Lancashire businesswoman’s accolade for inclusive toys

Child's play: Rachel Fairhurst with some of her toys
Child's play: Rachel Fairhurst with some of her toys
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A Lancashire businesswoman has received an industry accolade for marketing toys without a gender bias.

Rachel Fairhurst set up Rachel’s Toyshop after seeing a gap in the market.

Now she has been awarded the Good Practice Toymark in recognition of the fact that she markets all her toys in an inclusive way and does not signpost them for girls or boys.

Wigan-based mother-of-two Rachel, aged 37, has premises in Coppull, near Chorley, as well as selling to a number of different countries via her online shop. She links her toys to activities and age groups rather than gender.

Rachel said: “When I was a child I went to ballet but I also played with Lego.

“I enjoyed playing football with my dad as well as cooking with my grandma.

“I just don’t think there was the same gender stereotyping – and certainly not around toys.

“Now you go into some major stores and there are literally aisles labelled toys for girls and ones with signs saying toys for boys.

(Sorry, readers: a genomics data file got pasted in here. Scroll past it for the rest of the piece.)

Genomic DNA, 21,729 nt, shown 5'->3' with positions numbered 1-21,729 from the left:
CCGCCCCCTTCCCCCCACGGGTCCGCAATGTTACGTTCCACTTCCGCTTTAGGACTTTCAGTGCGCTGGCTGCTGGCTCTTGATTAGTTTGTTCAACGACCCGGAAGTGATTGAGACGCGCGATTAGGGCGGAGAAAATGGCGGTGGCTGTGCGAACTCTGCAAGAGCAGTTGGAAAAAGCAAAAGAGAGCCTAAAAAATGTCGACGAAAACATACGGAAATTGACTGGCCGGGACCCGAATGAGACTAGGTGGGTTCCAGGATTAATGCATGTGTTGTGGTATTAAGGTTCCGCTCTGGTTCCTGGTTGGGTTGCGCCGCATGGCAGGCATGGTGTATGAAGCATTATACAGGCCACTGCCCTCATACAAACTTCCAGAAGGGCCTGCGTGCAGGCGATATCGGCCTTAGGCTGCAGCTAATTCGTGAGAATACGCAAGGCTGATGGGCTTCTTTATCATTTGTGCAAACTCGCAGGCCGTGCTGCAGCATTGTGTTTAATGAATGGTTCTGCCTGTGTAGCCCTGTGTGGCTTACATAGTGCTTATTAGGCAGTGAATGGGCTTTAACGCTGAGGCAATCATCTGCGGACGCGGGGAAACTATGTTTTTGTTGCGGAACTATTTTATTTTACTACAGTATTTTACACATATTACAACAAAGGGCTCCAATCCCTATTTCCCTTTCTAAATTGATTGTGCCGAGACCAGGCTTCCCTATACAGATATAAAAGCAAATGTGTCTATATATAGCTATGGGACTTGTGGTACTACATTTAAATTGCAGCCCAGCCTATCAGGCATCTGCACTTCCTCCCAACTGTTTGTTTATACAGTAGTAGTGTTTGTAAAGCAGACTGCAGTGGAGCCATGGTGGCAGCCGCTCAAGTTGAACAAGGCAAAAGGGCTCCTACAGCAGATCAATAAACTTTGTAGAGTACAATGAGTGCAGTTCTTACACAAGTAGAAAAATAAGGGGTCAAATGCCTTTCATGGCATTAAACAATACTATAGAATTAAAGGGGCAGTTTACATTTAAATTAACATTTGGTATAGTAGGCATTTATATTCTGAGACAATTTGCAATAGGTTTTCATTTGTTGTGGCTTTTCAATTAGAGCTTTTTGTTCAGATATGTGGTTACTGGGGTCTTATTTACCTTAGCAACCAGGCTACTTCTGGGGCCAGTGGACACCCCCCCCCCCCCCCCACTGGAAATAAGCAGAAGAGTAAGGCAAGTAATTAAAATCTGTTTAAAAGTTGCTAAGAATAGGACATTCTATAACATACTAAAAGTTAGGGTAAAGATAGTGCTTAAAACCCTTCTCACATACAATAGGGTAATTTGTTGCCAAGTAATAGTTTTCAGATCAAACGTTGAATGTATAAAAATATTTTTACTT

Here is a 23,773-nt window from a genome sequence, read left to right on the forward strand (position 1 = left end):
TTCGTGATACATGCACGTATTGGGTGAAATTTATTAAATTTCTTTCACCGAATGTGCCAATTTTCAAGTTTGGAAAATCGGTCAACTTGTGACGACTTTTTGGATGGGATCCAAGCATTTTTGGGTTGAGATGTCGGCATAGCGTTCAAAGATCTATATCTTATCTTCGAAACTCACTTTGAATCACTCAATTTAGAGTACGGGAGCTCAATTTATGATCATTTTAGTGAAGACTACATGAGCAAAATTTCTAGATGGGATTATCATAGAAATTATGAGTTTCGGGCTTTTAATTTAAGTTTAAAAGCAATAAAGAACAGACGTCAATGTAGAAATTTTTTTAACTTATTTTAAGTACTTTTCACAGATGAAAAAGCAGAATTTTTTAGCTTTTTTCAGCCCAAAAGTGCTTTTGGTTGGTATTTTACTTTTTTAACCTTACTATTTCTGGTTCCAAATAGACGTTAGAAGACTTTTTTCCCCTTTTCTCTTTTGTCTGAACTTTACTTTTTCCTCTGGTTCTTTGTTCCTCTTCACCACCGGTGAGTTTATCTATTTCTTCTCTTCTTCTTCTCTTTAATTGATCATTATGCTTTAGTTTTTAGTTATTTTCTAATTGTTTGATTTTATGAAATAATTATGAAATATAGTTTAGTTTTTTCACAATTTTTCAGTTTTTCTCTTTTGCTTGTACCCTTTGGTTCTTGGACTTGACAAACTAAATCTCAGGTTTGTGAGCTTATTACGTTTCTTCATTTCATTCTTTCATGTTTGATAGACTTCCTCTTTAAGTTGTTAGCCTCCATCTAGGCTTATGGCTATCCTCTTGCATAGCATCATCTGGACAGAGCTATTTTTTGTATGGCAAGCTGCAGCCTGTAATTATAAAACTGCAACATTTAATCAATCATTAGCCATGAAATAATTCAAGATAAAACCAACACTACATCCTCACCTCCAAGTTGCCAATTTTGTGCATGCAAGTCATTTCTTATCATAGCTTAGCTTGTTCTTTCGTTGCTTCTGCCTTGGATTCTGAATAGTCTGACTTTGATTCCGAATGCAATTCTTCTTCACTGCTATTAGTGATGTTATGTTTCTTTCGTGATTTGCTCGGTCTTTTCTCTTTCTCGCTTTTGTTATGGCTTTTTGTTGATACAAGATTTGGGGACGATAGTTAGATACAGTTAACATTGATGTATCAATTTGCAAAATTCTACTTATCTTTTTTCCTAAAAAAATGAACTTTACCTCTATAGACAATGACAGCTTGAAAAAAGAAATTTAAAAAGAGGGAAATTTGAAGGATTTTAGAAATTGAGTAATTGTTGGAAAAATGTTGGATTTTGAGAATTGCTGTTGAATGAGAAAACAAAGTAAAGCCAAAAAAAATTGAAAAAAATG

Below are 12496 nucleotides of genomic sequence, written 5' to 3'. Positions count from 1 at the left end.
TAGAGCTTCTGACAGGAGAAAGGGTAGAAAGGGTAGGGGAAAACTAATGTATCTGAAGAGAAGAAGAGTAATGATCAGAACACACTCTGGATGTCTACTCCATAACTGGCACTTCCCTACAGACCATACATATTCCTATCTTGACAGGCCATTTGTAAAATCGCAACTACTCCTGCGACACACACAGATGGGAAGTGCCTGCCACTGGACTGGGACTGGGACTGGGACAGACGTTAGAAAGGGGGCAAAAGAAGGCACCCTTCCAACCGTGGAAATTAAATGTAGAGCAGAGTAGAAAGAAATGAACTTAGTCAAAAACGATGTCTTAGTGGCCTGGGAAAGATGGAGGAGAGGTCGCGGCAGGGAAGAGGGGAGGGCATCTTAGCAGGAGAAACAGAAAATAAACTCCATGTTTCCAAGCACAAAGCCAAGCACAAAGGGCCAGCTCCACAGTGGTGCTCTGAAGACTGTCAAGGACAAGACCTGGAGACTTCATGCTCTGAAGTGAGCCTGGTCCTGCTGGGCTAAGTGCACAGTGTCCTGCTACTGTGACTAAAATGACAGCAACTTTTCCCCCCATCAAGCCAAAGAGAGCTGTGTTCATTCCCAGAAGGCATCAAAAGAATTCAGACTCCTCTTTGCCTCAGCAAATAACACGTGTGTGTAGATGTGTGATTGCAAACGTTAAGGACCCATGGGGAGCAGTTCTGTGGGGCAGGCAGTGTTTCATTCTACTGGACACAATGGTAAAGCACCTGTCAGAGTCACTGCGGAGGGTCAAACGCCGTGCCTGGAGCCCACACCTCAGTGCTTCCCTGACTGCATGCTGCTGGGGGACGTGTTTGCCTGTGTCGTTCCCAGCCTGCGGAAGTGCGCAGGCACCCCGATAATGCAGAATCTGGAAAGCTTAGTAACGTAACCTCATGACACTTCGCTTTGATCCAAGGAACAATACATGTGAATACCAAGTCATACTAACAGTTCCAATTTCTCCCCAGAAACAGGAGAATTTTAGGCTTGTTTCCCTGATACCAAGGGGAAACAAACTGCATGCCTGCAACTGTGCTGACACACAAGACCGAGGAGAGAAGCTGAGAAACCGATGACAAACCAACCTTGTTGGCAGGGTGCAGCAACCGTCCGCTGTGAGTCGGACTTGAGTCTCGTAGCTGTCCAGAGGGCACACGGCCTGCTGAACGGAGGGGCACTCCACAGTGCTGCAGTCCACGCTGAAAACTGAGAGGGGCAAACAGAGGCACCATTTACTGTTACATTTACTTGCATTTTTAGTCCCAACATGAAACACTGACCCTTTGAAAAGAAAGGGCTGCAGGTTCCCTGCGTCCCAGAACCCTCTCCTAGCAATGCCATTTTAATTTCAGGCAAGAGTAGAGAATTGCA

“I just think all children should be able to enjoy whichever toys they like.”

She added: “We are supposed to have evolved but to limit choices in this way and encourage girls to love pink, seems to me to be going backwards.”

Rachel’s shop had to go through rigorous scrutiny from the Let Toys Be Toys campaign group before being given the award. The group wants the toy and publishing industries to stop limiting children’s interests by promoting some toys and books as only suitable for girls or boys.

Rachel said: “For insance, I make sure that my farm toys have a cowgirl and a cowboy and lots of my toys have characters with different skin tones too.

“Those who come into my shop really love the experience of seeing these toys and they consider them good value and much more interesting than many of the toys they see elsewhere.’

Rachel stocks toys which help with counting, telling the time and other useful skills in different languages – including Italian, German, Polish, French and Welsh.